BYBy Sibbie O'Sullivan
September 13

The subtitle of Art Garfunkel’s new memoir, “ Notes From an Underground Man,” echoes Dostoyevsky’s “Notes From Underground” and Richard Wright’s story “The Man Who Lived Underground” — both serious works of literature.

“What Is It All but Luminous: Notes from an Underground Man,” by Art Garfunkel (Knopf)

Garfunkel’s book, however, is a splattering of 30-plus years of handwritten thoughts, lists, travel notes, bad poetry, confessions, snarky digs, platitudes and prayers gussied up for publication in different fonts and sizes.

Reading it is like rummaging through a huge junk drawer of the mind. You might find something useful. Garfunkel himself seems doubtful of his endeavor: “Maybe my unusual book does communicate.” Or maybe it doesn’t, which is sad because Garfunkel, the angel-voiced half of Simon and Garfunkel, and a successful solo act, is a talented, educated and seemingly loving man. Unfortunately, the singer — who at 75 continues to tour — is more successful behind the microphone than he is on the page.

Rock memoirs are often full of sex and snark. Garfunkel’s is no exception. “Paul [Simon] won the writer’s royalties. I got the girls . . . Fabulous foxes, slim-hipped, B-cup, little Natalie Woods.” His boasting is matched by innuendo. When he and Simon were younger, “We showed each other our versions of masturbations . . . (mine used a hand).” Imagine that! When Garfunkel was in George Harrison’s “castle . . . the space in the turret was tight. George and I were very close. Disturbing? Thrilling?” What are we to make of such declarations?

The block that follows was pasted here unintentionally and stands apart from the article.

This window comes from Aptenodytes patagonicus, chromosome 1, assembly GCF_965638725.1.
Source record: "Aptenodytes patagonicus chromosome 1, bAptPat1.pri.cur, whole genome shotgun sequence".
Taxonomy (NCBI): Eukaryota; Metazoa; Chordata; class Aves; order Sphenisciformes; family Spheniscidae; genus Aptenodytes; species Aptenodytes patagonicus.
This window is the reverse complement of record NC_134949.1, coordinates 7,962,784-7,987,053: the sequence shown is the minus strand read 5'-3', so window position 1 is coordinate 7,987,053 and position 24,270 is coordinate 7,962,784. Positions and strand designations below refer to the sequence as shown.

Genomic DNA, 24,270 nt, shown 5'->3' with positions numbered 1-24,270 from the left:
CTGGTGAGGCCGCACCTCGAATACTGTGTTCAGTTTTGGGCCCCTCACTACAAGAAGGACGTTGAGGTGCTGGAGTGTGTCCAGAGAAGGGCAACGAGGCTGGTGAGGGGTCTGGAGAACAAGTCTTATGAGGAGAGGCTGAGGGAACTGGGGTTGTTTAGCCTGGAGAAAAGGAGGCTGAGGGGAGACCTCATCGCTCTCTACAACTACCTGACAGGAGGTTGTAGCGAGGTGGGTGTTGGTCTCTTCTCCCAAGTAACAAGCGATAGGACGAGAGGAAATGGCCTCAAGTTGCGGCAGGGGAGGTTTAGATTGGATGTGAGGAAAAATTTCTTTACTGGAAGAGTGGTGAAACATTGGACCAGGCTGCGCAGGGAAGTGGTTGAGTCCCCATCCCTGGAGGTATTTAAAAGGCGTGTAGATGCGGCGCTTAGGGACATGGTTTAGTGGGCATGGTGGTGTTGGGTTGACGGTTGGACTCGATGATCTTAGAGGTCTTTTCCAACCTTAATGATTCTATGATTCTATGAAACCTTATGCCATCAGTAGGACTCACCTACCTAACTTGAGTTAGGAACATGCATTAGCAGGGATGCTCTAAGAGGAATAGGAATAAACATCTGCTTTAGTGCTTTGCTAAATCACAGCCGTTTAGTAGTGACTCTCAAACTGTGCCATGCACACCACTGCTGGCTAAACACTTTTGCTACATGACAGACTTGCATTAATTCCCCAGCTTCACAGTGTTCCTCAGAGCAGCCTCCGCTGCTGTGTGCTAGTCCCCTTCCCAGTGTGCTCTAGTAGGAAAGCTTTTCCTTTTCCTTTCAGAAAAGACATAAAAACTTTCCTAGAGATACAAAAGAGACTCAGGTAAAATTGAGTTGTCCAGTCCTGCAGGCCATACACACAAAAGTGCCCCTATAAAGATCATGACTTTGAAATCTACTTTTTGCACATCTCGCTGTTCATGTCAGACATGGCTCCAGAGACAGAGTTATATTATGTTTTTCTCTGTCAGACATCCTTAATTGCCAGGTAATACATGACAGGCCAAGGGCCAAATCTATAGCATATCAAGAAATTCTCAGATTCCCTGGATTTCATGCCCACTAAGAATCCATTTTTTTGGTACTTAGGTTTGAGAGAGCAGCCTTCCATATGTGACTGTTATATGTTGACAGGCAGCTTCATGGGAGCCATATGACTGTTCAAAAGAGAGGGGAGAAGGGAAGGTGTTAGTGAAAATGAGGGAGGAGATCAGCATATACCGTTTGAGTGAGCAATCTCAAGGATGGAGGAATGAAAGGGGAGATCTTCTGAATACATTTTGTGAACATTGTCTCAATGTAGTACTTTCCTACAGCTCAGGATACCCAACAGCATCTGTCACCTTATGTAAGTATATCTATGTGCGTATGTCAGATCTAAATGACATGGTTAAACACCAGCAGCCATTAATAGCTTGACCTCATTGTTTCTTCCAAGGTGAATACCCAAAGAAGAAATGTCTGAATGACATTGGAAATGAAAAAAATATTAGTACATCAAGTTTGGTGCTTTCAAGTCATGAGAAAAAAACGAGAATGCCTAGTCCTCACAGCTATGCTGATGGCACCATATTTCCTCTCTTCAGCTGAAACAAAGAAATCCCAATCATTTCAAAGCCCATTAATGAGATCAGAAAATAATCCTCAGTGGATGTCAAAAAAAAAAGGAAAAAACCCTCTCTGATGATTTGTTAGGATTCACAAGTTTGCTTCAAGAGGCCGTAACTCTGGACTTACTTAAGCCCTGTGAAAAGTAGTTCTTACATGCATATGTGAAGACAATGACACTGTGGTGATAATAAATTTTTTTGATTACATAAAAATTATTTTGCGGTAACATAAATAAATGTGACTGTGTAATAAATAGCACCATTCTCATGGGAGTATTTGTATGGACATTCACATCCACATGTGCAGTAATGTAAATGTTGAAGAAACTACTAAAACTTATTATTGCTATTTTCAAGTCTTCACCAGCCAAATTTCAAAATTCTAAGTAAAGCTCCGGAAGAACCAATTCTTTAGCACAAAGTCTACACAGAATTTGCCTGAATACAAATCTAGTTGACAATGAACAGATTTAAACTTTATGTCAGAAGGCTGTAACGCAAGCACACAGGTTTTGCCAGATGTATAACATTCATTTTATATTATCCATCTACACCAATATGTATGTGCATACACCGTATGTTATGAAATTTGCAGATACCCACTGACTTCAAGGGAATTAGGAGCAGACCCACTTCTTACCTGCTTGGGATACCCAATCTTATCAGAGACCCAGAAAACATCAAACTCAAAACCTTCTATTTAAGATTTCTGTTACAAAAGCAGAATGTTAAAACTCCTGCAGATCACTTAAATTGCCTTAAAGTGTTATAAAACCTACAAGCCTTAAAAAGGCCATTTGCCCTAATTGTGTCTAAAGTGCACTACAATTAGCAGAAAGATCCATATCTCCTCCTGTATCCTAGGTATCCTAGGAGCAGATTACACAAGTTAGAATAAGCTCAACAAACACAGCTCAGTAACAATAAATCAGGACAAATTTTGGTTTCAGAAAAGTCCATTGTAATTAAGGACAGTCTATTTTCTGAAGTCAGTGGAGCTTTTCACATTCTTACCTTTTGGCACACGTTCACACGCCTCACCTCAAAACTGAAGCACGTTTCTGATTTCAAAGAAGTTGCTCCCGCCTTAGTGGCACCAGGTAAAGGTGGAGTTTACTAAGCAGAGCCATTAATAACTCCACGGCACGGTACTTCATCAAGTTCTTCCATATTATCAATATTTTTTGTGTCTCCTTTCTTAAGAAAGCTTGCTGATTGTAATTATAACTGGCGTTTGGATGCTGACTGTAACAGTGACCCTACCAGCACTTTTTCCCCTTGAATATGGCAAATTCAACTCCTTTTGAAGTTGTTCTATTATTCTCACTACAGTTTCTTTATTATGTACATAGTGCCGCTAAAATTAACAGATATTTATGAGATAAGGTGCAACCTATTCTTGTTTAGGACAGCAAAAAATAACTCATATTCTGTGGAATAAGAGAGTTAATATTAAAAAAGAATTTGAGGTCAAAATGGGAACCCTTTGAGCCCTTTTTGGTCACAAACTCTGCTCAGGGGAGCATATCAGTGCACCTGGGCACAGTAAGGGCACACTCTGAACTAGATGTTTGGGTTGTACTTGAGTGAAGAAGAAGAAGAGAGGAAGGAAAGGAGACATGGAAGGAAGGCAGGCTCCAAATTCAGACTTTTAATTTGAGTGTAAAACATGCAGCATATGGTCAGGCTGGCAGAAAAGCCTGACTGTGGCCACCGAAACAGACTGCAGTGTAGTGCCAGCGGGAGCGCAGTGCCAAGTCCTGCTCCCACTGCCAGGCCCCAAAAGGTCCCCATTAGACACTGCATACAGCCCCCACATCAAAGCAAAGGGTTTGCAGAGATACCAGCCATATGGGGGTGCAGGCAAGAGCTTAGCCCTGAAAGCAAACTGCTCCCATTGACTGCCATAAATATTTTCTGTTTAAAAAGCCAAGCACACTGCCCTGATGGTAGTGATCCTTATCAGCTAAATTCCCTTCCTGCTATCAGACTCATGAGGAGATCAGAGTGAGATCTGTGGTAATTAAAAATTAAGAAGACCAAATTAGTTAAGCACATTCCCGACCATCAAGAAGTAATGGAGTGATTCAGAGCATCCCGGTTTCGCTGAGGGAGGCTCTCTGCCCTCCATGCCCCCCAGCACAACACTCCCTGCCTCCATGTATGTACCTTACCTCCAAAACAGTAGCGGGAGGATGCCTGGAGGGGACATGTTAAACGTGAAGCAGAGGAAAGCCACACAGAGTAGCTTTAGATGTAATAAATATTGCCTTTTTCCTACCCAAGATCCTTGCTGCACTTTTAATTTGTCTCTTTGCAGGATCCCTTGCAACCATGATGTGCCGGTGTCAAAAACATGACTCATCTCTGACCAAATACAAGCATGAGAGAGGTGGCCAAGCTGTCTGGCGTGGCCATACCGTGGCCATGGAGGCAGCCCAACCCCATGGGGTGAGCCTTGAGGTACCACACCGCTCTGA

The book is also filled with such gnomic statements as: “You can’t discover fuchsia twice.” “Morality played to win is a/plate of tin.” “My poetry bits are organs. What is the least connective tissue that sets them in a body?”

Whether as poetry, or as lines popping up willy-nilly to fill empty space or to display another typeface, sentences like these appear with aggravating frequency. Unfortunately, some of Garfunkel’s longer passages are also aggravating. In a poem to his wife, Kathryn, he calls himself her “love pest,” the “fungus underneath her nail,” “her old bed linen” and “her underwear.” Later, in prose, he is “moved to speak of Janice Zwail, the colonics queen. A Chelsea chick, she cleans your colon for cash or check.” Here, you might be begging for the sound of silence.

Art Garfunkel with his son James in 2002. (Art Garfunkel)

Garfunkel’s writing isn’t all bad, though it hardly follows a chronology. Dates are often vague or nonexistent. Sometimes his use of pronouns is confusing, and we never get one sustained take on his decades-long and wavering relationship with Simon, though one running joke seems to concern who will speak at the other’s funeral, so even dying is a competition. An avid walker, Garfunkel’s descriptions of his travels through the United States and abroad sometimes give readers a sense of place, both geographic and psychological.

We’re moved as he sporadically recollects the difficulties of losing and regaining his voice. In an undated poem, he writes that “These days I sing ‘Bridge Over Troubled/Water’/for a full arena with fear of hernia.”

Readers might get a better sense of Garfunkel through his long and varied reading lists, which include Montaigne, Edith Wharton and E.L. James. Garfunkel has given several candid media interviews about his struggles with vocal cord damage and made controversial comments about Simon, but here he addresses those subjects fleetingly, obliquely — or not at all.

Finally, what can one say of a man who announces that first he was Achilles and now he’s Odysseus? For a fan, this might be a forthright assessment. For someone else, it’s one more silly pronouncement from a man who’s anything but underground.

Sibbie O’Sullivan, a former teacher in the Honors College at the University of Maryland, has recently completed a memoir on how the Beatles have influenced her life.

At 7 p.m. on Oct. 2, Art Garfunkel will be appearing at St. Paul’s Church, 4900 Connecticut Ave. NW. This is a ticketed event.

Read more:

Five famous musicians who are also science stars

I saw the Beatles live, but no, I didn’t scream.

What Is It All but Luminous Notes from an Underground Man

By Art Garfunkel

Knopf. 256 pp. $27.95

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